More than four in every five veterinary professionals from small or mixed animal practices surveyed indicated a readiness to treat exotic pets. In many cases, they were already providing these services for a minority of their client base. This has implications for veterinary education to support the veterinary community with providing services to the exotic pet owning community. Adequate provision of education, within the veterinary education curriculum and/or as readily obtainable CPD are required to address the concerns of veterinary professionals.

Policy issues with exotic pet ownership need to be considered. For example establishing a ‘white list’, indicating which non-domesticated species are permitted to be kept as pets as instituted by the governments of Belgium [4], the Netherlands [4], and Luxembourg [9]. A licensing system of exotic pet owners should also be considered.


Survey design

An online survey for veterinary professionals was designed to explore the prevalence of veterinary services for exotic pets in Ireland. The inclusion criteria for veterinary professionals were that they had to be a registered veterinary practitioner or veterinary nurse, working in private practice in the Republic of Ireland. The survey consisted of 13 questions, divided into three sections: information about the respondent and their practice, information pertaining to the exotic pet caseload at the respondent’s practice, and responsible pet ownership and national strategy.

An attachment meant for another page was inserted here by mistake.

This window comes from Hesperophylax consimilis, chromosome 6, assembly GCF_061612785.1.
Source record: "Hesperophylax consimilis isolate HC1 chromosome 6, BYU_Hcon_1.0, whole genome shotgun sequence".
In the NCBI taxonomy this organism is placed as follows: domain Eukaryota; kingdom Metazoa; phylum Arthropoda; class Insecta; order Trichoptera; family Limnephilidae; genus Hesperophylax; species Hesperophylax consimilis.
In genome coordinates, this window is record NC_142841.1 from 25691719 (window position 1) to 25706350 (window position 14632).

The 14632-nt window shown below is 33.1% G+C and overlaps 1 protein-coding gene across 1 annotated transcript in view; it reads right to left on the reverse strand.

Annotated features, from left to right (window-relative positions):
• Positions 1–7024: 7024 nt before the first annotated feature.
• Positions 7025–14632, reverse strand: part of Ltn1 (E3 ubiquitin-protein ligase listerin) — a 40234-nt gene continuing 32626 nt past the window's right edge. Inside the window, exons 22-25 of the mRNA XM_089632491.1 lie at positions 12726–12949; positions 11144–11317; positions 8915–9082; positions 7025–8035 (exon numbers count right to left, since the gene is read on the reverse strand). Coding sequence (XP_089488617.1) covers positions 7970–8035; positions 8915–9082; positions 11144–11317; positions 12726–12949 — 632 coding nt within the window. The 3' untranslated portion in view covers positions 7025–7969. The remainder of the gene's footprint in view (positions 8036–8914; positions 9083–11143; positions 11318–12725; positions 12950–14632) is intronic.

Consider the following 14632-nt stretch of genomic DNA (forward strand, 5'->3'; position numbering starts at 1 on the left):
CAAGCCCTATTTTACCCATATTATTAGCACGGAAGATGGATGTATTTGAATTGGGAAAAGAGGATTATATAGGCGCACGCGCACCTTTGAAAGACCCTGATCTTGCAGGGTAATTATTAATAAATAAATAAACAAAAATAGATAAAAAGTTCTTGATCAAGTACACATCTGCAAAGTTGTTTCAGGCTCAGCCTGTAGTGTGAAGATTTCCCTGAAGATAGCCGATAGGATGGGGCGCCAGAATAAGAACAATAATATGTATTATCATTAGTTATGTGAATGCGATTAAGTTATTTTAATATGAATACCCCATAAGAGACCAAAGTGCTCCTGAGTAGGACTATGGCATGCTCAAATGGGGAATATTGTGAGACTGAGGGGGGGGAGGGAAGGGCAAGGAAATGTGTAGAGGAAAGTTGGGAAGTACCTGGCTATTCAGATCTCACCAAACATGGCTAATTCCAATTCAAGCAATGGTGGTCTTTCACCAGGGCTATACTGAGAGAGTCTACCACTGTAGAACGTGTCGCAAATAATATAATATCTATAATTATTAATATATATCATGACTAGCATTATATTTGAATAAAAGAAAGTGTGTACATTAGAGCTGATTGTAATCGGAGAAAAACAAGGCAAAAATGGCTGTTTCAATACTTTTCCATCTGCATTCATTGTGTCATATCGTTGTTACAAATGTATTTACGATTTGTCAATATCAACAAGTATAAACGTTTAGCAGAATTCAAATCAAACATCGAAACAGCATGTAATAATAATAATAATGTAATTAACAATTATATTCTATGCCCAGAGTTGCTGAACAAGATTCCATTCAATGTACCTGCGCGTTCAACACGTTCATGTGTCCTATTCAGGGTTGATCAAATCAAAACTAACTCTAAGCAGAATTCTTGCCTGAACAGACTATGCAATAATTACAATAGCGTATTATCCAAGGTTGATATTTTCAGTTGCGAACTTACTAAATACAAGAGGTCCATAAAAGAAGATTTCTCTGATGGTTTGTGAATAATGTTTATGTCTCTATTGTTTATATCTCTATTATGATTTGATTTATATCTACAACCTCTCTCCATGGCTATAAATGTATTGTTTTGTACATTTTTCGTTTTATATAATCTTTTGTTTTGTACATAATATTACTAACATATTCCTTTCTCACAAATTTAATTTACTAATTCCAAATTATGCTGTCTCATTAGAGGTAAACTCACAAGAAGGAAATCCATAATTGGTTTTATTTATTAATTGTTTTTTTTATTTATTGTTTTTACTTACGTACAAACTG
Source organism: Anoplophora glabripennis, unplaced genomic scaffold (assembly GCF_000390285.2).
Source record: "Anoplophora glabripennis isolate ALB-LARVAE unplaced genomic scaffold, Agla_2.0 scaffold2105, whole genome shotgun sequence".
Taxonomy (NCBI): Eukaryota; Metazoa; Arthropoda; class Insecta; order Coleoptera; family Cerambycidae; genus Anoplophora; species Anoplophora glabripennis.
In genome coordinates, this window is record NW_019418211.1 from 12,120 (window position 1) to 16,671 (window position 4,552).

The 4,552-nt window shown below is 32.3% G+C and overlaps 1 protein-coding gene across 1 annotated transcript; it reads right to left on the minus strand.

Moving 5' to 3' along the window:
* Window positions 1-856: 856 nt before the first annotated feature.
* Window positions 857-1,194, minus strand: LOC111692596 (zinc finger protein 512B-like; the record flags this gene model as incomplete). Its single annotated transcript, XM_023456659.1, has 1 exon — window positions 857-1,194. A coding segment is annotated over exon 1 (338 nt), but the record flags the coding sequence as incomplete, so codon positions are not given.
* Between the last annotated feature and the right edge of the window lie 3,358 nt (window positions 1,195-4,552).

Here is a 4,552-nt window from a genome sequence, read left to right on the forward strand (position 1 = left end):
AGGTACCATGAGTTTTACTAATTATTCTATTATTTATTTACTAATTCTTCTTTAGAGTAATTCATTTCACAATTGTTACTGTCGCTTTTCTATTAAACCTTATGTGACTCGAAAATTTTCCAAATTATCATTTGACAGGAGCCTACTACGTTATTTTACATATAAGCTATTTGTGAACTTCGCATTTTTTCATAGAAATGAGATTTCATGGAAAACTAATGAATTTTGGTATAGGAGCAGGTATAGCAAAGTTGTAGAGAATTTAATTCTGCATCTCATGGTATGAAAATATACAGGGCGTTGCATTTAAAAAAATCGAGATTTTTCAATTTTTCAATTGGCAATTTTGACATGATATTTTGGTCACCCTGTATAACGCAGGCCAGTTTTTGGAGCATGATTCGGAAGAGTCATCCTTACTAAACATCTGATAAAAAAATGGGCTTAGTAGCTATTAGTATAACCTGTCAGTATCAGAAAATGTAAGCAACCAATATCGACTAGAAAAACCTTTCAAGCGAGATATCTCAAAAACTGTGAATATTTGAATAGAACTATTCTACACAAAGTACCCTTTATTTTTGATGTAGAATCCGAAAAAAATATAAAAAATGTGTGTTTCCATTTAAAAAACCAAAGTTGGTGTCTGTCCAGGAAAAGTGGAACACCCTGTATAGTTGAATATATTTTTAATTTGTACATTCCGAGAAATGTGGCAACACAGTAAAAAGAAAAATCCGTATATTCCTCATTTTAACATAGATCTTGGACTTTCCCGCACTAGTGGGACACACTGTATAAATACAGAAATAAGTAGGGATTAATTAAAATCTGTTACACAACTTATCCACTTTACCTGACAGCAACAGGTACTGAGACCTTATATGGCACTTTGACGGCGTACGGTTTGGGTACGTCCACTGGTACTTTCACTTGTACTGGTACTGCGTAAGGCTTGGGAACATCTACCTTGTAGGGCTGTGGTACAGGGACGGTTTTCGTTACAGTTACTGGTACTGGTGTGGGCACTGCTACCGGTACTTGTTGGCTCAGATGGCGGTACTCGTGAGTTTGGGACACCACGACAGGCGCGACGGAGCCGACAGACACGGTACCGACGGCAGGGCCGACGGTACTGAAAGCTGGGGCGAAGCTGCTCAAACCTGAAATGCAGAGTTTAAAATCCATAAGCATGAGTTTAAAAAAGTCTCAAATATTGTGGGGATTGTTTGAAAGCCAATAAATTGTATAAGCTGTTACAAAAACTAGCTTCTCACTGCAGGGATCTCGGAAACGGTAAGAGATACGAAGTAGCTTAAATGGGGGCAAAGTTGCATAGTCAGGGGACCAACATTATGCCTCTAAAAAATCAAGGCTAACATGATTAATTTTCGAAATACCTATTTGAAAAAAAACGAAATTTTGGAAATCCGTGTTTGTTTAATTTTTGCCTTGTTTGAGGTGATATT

Section one consisted of consent to participate in the pilot study and questions about the respondent such as their role in the veterinary profession (veterinary practitioner, veterinary nurse, veterinary educator/academic, or other). Those who selected “veterinary educator/academic” or “other” were permitted to complete the survey; however, their data was excluded from the analysis. Year of graduation, type of practice worked in (small, mixed, large, etc), gender, and personal exotic pet ownership were requested in this section.

Section two consisted of five questions asking the respondent to enumerate the types of exotic pets* accessing their veterinary practice (*categorised as: small exotic mammals (< 20 kg), large exotic mammals (> 20 kg), birds, reptiles, amphibians, fish, and invertebrates), and the frequency of access by exotic pet clients to their veterinary practice. Information pertaining to most common issues, challenges and approaches to treating, and confidence in treating exotic pets were also requested in this section.